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School of Law

Law of property

Course Code:
Unit value:
Year of study:
Year 2
Taught in:
Full Year

LLB Year 2; regulations allow this unit to be taken in Year 3, but in practice all LLB students take it in Year 2, and are strongly advised to do so

BA Year 2 onwards; whether or not a BA student should take this course depends on your particular circumstances, always ask for advice

Property Law is often caricatured as 'dull and difficult' but it is neither. The idea of property is fundamental to what it is to be human, which is why one of the first words a baby learns is the assertion of ownership encapsulated in the grunted exclamation  'mine!'. In the tradition of the great American universities, the property course at SOAS attempts to explore the concept by disabusing you of your preconceptions and asking you to question why we have property in the first place. This is the norm in many US law schools  - which is why, in John Grisham's Pelican Brief, comic reference is made to the fact that, all US law students do in their first year is sit round arguing about property rights - but rarely occurs under the more conservative English approach to legal education. The course therefore goes beyond the technical private law rules of real property (ie land) to cover the philosophical, economic and sociological aspects of the concept both in western society and beyond, not only in its private law form but also in the guise of communal and state property. This course consequently exercises all aspects of your brain, requiring students to master both dry technical detail and a broad sweep of ideas and arguments - we guarantee you will not have studied anything like it before - and to help you meet the challenge there is a weekly two hour Socratic seminar (for which you are expected to prepare and contribute) and a two hour smaller group session in which YOU take the lead. The set text is Clarke & Kohler's Property Law (Cambridge University Press) which is available via the SOAS bookshop.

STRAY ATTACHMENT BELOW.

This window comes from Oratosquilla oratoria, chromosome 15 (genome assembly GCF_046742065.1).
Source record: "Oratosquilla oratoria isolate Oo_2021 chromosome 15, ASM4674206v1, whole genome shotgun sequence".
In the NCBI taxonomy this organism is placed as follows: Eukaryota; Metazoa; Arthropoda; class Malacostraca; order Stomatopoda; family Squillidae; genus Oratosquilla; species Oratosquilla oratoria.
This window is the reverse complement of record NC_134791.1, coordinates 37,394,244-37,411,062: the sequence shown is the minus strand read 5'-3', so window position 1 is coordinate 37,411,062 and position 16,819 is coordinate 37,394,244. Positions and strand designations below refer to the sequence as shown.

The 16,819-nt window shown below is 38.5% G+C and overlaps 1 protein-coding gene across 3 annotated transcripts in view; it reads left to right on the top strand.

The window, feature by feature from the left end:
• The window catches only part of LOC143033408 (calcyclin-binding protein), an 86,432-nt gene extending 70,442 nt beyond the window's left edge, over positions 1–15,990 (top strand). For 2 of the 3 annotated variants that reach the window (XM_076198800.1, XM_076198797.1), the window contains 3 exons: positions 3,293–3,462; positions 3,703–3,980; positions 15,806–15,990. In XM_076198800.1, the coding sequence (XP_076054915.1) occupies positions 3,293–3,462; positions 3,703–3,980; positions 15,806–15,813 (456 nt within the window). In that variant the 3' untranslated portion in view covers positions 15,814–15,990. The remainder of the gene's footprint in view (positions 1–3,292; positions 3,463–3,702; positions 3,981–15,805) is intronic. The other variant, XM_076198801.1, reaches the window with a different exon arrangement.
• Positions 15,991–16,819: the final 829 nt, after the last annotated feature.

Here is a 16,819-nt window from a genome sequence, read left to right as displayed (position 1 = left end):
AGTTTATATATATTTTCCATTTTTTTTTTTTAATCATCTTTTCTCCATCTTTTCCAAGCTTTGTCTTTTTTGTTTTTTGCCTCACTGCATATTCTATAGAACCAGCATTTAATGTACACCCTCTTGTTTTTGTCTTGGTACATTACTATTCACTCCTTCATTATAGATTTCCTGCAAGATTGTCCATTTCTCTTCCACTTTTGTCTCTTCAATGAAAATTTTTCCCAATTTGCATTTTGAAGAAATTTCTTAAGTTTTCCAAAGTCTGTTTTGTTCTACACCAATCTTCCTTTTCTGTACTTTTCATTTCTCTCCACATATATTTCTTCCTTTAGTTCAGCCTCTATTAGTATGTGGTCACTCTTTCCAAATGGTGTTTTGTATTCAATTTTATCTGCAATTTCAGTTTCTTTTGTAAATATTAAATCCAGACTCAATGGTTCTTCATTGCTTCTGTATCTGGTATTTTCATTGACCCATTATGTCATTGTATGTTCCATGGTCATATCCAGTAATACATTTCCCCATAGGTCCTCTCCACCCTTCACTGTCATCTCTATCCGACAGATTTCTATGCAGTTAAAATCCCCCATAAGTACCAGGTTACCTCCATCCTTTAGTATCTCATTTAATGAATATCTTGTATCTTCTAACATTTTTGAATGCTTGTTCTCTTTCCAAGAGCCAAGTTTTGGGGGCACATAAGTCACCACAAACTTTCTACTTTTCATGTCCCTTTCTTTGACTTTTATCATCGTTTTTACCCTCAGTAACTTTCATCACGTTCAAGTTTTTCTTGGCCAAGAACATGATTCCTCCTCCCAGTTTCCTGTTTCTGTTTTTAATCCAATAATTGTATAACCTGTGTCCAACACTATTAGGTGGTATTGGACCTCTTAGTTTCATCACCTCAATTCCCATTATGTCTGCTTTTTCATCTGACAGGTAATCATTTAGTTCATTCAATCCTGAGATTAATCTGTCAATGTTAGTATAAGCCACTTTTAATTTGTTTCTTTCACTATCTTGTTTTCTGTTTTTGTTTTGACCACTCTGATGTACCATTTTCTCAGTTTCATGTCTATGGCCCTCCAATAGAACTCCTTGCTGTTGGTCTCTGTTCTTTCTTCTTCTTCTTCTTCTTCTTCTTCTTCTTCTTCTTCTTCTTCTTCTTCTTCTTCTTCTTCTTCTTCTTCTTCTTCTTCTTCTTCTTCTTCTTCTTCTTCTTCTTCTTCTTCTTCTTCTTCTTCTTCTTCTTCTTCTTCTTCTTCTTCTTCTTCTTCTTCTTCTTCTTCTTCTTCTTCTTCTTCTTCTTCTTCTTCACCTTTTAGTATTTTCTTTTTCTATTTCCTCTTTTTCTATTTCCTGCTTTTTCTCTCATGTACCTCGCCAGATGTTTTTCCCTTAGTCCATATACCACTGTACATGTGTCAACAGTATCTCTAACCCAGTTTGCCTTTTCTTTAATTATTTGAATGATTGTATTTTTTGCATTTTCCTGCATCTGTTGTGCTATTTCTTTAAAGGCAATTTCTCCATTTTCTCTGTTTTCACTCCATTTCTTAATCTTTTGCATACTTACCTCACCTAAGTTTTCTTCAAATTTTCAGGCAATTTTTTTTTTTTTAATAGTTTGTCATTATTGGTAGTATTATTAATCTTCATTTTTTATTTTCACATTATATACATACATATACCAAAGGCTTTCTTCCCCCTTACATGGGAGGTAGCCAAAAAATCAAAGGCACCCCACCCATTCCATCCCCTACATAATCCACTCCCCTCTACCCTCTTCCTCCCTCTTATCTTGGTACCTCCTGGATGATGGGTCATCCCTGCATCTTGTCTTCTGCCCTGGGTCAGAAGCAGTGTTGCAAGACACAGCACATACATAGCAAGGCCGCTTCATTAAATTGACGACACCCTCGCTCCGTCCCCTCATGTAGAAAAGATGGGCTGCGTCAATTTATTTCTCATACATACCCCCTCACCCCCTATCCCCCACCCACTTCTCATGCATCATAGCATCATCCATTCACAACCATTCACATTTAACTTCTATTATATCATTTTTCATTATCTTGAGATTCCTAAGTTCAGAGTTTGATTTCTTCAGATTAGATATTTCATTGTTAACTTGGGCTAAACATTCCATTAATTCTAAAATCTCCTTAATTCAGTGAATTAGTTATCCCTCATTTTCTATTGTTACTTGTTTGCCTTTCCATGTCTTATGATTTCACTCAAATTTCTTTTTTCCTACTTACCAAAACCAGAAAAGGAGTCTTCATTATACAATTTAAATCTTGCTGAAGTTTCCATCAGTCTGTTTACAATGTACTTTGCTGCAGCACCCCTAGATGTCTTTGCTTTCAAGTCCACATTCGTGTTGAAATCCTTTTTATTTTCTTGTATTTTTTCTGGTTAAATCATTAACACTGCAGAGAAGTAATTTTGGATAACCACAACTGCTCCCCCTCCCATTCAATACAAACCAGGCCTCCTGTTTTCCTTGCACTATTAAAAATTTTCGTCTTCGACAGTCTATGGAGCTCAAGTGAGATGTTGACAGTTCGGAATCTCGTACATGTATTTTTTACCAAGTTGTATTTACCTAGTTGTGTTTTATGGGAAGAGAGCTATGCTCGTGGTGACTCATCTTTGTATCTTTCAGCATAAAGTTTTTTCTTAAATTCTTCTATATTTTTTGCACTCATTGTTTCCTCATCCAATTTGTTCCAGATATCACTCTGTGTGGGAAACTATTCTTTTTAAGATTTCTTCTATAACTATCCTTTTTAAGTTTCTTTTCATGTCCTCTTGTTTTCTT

Objectives and learning outcomes of the course

At the end of this course, students will be able to:

  1. Outline land law in the United Kingdom
  2. Describe the classification of estates and trusts of lands
  3. Assess the system of conveyancing, both registered and unregistered

Method of assessment

Assessment weighting: 30% coursework (one 3000 word essay) 70% unseen examination.